6 reasons never to hire a team member's 'mate'


Good staff are in short supply, but don't fill your mining vacancy with someone's 'mate' just because it's quick.

Mining’s ongoing skills shortage makes it all too tempting. You’ve got a vacancy you’re struggling to fill, or need to fill quickly, and one of your team tells you their mate would be perfect and would be interested in making the move.

But hiring someone’s mate through an internal referral doesn’t always lead to a sensible hiring outcome. All too often the important checks and balances of the due diligence process are skipped in the rush.

Here’s why hiring internal referrals can go wrong (based on what we’ve seen happen, time and time again).

‘Group think’ and ‘purple circles’

Hiring someone’s mate means you don’t get the same diversity of thinking within your organisation, as the two people will potentially solve issues in the way they’re used to (from the last time they worked together).

There can also be a tendency to overlook the input of others because there is less of a need to establish working relationships with others when you already have a mate onsite. This can quickly become a frequent occurrence, creating a “purple circle” that’s unlikely to be in the best interest of your organisation.

Favouritism and familiarity

The pre-existing relationship can see accusations of (and actual instances of) favouritism emerge from within the team, causing conflict with others. This can quickly lead to an increasing turnover of staff if not addressed properly.

It’s also common to see the person hired assume their standing from the previous workplace is the same in the new workplace, which can also cause conflicts within a team.


It’s important to know just how chummy the candidate recommended and the current employee or manager are. Could their working alongside each other have an impact on productivity? If they’re too ‘matey’, it’s all too easy to lose company time to conversation and mucking around.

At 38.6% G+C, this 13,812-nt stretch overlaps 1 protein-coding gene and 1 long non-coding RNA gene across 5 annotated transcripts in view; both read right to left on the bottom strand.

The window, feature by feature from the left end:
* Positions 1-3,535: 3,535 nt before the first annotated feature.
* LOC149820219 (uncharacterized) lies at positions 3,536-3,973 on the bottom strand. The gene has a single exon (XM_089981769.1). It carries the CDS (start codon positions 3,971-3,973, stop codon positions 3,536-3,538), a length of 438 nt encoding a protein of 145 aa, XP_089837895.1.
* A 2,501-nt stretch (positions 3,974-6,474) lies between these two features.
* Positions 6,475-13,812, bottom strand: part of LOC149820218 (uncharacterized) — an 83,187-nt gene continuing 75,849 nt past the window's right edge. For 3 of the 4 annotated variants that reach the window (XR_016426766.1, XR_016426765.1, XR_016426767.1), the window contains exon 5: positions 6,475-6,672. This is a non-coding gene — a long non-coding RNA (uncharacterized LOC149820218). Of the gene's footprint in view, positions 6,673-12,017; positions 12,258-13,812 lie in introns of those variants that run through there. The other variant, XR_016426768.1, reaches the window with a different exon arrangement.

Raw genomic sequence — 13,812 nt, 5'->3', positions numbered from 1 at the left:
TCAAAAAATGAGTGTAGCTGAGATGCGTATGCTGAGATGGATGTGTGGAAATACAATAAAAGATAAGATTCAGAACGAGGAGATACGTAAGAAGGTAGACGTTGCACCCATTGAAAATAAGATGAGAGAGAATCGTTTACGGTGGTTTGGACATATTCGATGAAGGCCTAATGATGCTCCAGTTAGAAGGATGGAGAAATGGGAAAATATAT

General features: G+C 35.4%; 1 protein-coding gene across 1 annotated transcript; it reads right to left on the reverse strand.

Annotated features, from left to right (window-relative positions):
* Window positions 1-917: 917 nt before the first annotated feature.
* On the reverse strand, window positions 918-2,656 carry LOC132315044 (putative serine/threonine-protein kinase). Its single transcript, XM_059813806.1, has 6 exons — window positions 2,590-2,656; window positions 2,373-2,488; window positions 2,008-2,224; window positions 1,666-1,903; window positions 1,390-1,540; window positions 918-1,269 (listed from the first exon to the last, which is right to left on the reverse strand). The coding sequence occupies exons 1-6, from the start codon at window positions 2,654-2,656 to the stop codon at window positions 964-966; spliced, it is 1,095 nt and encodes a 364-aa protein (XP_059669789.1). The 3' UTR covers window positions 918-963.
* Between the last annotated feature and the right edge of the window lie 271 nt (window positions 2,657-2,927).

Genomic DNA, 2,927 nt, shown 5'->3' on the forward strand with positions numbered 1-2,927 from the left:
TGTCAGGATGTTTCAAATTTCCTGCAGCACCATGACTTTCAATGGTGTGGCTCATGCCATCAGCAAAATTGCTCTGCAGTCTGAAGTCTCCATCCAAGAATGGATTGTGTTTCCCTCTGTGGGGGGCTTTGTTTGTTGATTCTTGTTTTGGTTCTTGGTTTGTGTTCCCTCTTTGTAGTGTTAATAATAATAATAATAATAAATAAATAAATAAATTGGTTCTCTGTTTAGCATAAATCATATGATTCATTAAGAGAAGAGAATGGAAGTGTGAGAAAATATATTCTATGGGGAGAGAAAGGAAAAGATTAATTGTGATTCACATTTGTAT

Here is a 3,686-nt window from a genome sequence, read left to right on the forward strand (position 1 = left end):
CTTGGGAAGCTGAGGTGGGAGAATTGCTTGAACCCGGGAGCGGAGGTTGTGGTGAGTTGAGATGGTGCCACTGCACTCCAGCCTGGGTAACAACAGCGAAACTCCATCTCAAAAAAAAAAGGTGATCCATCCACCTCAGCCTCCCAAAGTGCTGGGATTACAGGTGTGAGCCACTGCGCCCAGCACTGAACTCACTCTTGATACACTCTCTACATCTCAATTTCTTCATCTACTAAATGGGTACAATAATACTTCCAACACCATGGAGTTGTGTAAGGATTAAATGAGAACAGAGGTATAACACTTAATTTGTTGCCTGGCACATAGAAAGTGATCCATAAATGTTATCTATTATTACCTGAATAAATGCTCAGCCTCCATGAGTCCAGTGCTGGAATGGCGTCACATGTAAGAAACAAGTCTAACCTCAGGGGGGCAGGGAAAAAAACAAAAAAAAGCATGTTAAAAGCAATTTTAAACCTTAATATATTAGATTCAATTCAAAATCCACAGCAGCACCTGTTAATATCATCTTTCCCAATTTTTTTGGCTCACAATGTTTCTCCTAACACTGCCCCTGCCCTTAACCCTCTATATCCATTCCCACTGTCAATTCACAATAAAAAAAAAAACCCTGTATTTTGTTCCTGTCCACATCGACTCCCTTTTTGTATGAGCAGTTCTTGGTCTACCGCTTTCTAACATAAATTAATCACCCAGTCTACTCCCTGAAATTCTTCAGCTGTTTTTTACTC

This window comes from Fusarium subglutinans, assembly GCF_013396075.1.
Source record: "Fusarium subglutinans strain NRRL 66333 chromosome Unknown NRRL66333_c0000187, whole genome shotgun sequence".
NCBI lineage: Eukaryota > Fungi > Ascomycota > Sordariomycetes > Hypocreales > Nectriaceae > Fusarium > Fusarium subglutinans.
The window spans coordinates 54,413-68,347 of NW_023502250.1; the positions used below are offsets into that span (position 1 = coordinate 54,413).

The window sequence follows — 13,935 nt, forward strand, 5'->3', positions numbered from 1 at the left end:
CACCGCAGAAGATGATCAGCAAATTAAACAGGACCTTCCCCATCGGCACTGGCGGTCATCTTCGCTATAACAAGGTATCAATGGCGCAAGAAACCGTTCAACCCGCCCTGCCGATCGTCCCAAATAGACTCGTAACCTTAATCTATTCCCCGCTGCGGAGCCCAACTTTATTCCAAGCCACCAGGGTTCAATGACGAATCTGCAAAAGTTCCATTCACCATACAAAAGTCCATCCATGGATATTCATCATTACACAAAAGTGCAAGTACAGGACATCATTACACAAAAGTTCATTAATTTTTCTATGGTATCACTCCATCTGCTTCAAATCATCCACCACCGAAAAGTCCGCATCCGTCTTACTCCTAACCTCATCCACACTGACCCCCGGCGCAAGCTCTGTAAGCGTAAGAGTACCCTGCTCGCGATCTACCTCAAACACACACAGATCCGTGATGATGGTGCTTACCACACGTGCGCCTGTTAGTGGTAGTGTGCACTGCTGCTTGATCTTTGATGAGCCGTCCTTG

Reputational damage and conflicts of interest

What happens when something goes wrong?

  • What becomes of the manager’s reputation if the recommended person turns out to be a complete failure?
  • What if there’s conflict between the staff member and their mate? Can it spill over from their private lives into the workplace, or vice versa, and what is the effect of that?

Expectations for future assistance

What about the message hiring a mate sends to the team? If a manager helped out a mate this time, would it be expected again in the future? Would they be expected to help other mates join the company, or help them with internal promotions?

Skipping due diligence

Perhaps the greatest worry of all is that mate candidates can sometimes be streamlined through the hiring process, skipping due diligence in order to save time. This can be a costly mistake in the long term. A personal recommendation is not the same as a thorough background check and vetting process. Would the person recommending their friend necessarily tell you they were previously sacked for misconduct or had a reputation for being lazy?

You might need someone quickly but the long-term costs of finding someone in a hurry could be far greater than the costs associated with waiting a week or two to find the very best person for the job.

Here’s what to do instead

The best way to ensure the quality of your new placements and make sure all your mobilisation requirements are checked off is to outsource the due diligence to a reliable recruiter—someone who won’t play favourites!

MPI has more than 30 years’ specialist experience helping mining companies find the best candidates across every job category. Find out more here or get in touch today.

Dan Hatch
Mining People International